Turtlerock Masonry Heat
Information Interior Finishes
Heaters Metalwork Design
Living with Masonry Heat Heater Firing Planning Guide Performance Guide
About Us
Download PDF

Life with a masonry heater as the primary heat source.

Once the heater is built, the new owners have arrived at the beginning of a long and fruitful relationship. For some, the use of cordwood for home heating may be a familiar experience. For others, the routine is new and may require some getting used to. Either way, the experience of keeping a heater in daily operation is for most a ritual that is learned and eventually perfected.

If the owner has been used to turning the dial of a thermostat for their heat, then a heater will require a bit more effort to operate. On the other hand, if the owner has been regularly feeding a conventional wood stove and consuming large amounts of fuel, then the heater is seen as an easing of the daily work load.

Every new heater requires an initial break-in period, where it is slowly fired to allow moisture to escape and all masonry to cure. Following the break in, the heater is ready for everyday use.

Daily Use of the Heater.

Every heater has a designed fuel load and firing cycle. These variables are unique for every project and are factors of heater size and heating requirements for the environment in which it is placed. Most fuel loads are in the range of 30-60 pounds of 16” hardwood cordwood, cured to 20% moisture content. Firings are completed in 12, 18, or 24 hour cycles most commonly, with a typical maximum firing cycle of every 8 hours. In normal operation, most heaters are fired twice daily at or about the maximum fuel load during coldest months.

Most families will fire their heater once in the morning, soon after waking up and as part of the daily ritual of “the morning routine”. If everyone needs to leave the house for the day, the heater must be fired early enough so that combustion is completed before leaving, and the dampers can be closed. Most burn times range from 1.5 hours to 2 hours.

The second firing is then lit in the evening. For folks working in the 9-5 mold, this may mean firing the heater as you return home and settle in for the evening. Again the firing should be timed so that the dampers will be closed before all have gone to bed.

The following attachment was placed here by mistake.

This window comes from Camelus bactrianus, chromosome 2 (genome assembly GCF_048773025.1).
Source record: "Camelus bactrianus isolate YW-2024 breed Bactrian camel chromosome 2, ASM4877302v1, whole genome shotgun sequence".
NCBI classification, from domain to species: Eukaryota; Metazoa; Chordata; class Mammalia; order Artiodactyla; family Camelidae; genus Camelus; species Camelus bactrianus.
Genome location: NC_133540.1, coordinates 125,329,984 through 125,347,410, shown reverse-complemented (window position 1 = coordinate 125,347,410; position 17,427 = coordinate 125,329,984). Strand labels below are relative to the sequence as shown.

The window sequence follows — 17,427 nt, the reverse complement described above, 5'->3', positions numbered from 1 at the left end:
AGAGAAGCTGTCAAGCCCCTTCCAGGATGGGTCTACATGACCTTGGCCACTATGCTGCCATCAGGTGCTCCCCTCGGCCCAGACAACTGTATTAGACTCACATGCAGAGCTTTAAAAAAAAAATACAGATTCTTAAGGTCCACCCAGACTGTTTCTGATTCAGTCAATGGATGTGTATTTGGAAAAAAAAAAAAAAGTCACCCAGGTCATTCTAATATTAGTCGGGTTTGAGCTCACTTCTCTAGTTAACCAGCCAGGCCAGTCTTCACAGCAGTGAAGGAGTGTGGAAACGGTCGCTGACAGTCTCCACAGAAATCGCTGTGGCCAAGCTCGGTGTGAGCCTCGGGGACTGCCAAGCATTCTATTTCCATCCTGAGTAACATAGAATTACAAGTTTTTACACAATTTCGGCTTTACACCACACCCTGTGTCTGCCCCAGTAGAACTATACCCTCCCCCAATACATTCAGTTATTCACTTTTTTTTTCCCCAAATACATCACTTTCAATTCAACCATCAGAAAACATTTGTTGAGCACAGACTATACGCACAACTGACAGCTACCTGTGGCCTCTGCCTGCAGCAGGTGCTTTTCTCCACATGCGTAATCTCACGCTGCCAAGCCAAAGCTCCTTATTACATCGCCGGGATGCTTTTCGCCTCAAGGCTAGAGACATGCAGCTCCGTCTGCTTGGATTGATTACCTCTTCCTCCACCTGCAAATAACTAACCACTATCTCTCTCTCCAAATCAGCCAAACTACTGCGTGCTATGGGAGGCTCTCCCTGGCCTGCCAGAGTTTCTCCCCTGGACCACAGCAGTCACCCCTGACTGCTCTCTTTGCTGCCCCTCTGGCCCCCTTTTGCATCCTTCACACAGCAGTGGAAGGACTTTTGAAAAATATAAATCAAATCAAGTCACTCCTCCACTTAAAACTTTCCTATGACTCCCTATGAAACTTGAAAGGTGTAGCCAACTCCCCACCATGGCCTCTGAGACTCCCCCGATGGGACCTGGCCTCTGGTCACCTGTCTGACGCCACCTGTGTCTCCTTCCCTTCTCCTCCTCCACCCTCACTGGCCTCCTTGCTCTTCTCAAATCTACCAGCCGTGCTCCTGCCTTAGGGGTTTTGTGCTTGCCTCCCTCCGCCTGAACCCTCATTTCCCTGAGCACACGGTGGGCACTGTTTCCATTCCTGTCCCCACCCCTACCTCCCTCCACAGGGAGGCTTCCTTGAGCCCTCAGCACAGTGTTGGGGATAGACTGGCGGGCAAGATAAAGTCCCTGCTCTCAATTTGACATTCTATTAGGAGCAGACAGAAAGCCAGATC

If the heater has a bake oven, and the owner intends to use the oven for the evening meal, the firing will be timed so that the oven will be at optimum temperatures during the desired cooking period.

Once the fire is laid and lit, it will normally require very little tending once efficient combustion is established. It helps to rake the coals towards the grate to speed up the last phase of the the burn, but that is all that is needed.

Every new user experiences the “learning curve” during the first winter with their heater, but in time the firing process becomes comfortable and is seen as a regular, repeatable event.

Wood Pile
The Wood Pile

Hardwood cordwood is the best fuel, especially if it has been cured properly. As a rule of thumb, it should be cut, split, stacked and covered for a minimum of nine months before use. The ends should be checked and the sticks of wood should ring when hit together. Green wood should not be used, so it’s best to take the fuel supply seriously to make sure adequate amounts for the winter will be available. Most heaters in daily use will consume between 2-4 cords over a heating season. The diagnosis of most heater performance issues starts with an analysis of the fire wood quality.

Laying the fire
Laying the fire
Laying the next fire in the firebox is the everyday task that fuels the heater. All the fuel for the burn is loaded into the firebox before the fire is lit. There are several ways to stack the wood in the firebox, and most people generally settle in on what works for them after some experience. Once the wood, paper and kindling are readied, the laying and lighting of the fire requires less than 5 minutes.